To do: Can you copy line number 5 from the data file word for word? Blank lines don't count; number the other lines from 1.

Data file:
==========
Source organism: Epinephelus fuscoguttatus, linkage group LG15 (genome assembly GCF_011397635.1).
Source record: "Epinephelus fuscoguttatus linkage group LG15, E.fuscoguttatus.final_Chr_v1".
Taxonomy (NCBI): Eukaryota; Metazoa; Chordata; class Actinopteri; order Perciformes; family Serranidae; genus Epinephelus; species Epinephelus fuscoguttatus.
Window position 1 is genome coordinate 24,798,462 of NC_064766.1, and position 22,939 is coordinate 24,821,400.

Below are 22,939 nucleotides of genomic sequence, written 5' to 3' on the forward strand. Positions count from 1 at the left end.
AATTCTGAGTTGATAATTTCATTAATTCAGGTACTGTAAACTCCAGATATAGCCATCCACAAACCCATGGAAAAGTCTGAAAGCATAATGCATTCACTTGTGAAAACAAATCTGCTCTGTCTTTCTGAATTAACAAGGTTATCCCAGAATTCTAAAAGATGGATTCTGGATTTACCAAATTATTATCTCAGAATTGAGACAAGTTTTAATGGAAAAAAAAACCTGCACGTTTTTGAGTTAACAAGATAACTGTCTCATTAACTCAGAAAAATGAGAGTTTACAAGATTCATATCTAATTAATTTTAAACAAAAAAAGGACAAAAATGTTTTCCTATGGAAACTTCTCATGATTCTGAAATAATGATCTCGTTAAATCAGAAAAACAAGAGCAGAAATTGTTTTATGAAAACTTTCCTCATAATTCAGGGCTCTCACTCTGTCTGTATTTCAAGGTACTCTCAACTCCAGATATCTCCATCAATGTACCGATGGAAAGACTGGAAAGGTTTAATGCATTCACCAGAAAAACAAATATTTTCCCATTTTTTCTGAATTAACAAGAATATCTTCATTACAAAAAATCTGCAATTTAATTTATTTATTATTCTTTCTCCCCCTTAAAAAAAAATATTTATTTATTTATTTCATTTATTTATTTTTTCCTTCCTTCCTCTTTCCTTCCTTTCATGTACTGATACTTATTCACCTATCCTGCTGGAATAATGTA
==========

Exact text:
Below are 22,939 nucleotides of genomic sequence, written 5' to 3' on the forward strand. Positions count from 1 at the left end.